2009 年 2009 巻 38 号 p. 30-46
The purpose of this paper is to examine why Latvia was affected deeply by the financial crisis among EU and other countries. In order to shed light on the situation before and after the financial crisis in 2008, we should at first point out the background factors.
The wide-scale demonstration against the economic policy of the last Government in January, 2009 is still fresh in our minds. As a result of the demonstration, Prime Minister Ivars Godmanis was forced to resign and in last March, a young politician, Valdis Dombrovskis from Jaunas Laiks came on stage as the Prime Minister. As the cause of steep economic rise, Minister of Finance Einars Repše explained the 18% sharp decrease of GDP in 2009 resulting from the end of the bubble economy in Latvia. According to the survey by the European Commission, conducted in autumn, 2009, 97% responded that it was very bad or rather bad on the economic situation. The survey also shows that 88% of respondents distrust the Government.
The author analyzes the background factors from the following three. First, there are still all kinds of legacy from past Soviet times. It is true that wide-scale social transformations had occurred since 1991, but we have to take into consideration Latvia’s historical background with Soviet times. Second, she had to make efforts to speed up to convert to a market economy and to develop it. It was because Latvia wanted to keep up with the current tendencies in Eastern Europe so as to enter EU membership. She was afraid of being left behind from the neighboring countries, like other Baltic countries or the Central European countries. Third, the Government gave priority to her external policy over her domestic policy after Latvia’s re-independence from Soviet Union in 1991. As a result, she could not sufficiently respond to a variety of demands and expectations of the people. She had to fulfill criteria for entering EU at first and at the same time the Government did not have the leeway to focus on internal issues. In particular, we must never forget the influence on the domestic issues at the time of becoming a member of EU and NATO are involved.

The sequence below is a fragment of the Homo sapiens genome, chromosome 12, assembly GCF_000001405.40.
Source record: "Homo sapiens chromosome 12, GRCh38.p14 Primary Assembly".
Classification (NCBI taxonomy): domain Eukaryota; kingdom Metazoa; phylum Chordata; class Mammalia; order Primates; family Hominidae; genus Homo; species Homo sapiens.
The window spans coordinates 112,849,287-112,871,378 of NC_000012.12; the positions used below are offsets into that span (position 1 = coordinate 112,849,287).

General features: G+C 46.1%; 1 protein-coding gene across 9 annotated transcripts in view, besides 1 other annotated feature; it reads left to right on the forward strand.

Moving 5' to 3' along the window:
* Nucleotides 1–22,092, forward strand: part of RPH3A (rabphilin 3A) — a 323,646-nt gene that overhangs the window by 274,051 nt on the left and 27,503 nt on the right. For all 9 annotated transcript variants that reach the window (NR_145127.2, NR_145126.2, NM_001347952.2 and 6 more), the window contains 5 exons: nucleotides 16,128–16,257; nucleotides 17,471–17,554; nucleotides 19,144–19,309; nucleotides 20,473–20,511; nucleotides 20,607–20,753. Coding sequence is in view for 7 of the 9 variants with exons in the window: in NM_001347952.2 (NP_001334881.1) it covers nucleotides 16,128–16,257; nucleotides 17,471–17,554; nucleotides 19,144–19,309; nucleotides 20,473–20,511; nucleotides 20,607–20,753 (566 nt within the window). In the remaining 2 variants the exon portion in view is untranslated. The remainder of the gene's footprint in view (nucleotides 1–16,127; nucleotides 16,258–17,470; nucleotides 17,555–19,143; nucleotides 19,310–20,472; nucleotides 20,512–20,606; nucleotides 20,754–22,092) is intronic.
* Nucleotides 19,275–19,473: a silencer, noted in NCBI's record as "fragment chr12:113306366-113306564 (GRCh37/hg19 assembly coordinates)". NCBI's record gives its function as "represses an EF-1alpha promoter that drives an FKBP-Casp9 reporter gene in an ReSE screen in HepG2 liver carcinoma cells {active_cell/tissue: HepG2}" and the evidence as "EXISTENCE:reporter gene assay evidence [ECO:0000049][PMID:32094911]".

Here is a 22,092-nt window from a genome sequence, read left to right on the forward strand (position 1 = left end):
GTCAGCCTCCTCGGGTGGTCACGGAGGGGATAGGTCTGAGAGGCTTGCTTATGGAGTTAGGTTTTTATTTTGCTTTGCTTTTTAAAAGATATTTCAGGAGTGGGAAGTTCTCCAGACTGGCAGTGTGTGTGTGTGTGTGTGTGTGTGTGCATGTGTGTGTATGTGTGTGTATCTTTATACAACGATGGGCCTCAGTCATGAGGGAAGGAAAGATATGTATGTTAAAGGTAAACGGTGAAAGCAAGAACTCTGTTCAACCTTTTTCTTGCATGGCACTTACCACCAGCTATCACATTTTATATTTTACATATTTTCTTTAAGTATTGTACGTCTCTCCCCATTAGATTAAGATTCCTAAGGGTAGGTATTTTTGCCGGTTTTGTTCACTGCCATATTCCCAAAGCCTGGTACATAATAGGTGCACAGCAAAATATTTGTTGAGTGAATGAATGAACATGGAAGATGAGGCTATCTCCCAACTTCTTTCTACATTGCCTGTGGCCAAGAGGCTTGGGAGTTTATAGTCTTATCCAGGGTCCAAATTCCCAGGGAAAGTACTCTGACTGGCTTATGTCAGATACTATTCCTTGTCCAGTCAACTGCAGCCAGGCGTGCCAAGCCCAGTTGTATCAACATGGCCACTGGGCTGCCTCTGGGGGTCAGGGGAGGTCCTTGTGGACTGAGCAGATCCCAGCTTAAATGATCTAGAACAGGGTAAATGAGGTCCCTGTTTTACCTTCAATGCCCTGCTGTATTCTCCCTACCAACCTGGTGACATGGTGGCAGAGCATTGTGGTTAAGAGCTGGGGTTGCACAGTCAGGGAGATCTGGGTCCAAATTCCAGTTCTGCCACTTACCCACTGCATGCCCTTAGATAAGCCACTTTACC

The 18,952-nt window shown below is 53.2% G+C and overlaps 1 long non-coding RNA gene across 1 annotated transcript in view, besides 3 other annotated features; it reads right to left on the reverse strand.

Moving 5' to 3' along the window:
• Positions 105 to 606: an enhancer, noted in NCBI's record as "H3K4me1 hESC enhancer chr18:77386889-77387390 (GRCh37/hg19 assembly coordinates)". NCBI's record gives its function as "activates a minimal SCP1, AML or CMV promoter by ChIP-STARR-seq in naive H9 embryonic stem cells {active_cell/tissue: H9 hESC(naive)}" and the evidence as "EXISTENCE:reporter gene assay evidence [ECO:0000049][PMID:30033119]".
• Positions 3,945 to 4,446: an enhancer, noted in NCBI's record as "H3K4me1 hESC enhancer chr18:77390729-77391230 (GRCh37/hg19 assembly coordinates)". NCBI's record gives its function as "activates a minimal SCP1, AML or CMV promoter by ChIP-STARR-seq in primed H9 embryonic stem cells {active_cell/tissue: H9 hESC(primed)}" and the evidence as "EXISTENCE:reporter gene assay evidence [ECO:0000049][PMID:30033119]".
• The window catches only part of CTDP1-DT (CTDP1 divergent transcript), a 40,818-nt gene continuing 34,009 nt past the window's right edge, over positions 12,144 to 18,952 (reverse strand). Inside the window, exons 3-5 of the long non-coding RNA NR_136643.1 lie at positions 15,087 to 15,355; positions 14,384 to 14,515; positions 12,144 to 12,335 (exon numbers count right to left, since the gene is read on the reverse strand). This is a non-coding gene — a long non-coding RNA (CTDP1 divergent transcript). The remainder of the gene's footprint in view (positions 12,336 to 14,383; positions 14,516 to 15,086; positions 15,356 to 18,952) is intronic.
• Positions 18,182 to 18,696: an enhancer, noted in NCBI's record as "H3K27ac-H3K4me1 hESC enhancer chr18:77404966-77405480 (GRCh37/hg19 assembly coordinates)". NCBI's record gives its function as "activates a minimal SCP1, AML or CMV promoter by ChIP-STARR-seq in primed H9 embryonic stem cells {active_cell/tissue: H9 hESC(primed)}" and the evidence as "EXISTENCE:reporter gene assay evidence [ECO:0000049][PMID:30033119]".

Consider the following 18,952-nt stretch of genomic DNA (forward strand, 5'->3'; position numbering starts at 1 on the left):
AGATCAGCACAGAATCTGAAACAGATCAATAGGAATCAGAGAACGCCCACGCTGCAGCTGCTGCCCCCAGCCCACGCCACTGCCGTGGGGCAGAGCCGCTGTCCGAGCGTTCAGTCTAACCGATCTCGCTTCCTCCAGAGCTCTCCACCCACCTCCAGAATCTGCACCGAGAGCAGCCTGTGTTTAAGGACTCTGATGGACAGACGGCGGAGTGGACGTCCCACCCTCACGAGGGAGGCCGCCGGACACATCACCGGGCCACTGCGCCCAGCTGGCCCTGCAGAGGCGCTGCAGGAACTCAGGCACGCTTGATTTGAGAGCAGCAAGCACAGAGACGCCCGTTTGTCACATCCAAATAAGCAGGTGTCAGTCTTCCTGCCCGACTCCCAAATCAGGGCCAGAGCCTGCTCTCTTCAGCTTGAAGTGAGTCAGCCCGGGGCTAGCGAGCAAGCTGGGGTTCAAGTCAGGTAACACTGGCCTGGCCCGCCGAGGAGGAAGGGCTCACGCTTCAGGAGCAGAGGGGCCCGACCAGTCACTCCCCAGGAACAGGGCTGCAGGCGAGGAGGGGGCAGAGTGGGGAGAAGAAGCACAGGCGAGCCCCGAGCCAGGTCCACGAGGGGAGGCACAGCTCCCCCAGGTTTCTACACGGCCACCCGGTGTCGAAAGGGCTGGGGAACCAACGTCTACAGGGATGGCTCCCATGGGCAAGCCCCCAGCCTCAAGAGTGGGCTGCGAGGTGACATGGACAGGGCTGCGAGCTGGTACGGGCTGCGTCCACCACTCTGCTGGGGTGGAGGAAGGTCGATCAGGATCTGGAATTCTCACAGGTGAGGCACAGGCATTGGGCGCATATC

To be sure, Latvia tended to depart from the economic tie away from her dependence on Russia, although they still have to rely heavily on Russia for energy. On the other hand, she accepted foreign investments from Scandinavian and other countries in a positive manner. After Latvia became a member of EU in 2004, foreign investment increased rapidly more than ever, although Latvia needed to develop the ability to achieve sustained economic growth on her own.
Parex Bank’s rapid growth during the 1990s’ and the nationalization of Parex Bank in November 2008 after its bankruptcy shows us heavy Russian influence on Latvian economy. We have to continue paying attention to the invisible economic tie of Latvia with its influential neighboring country, Russia.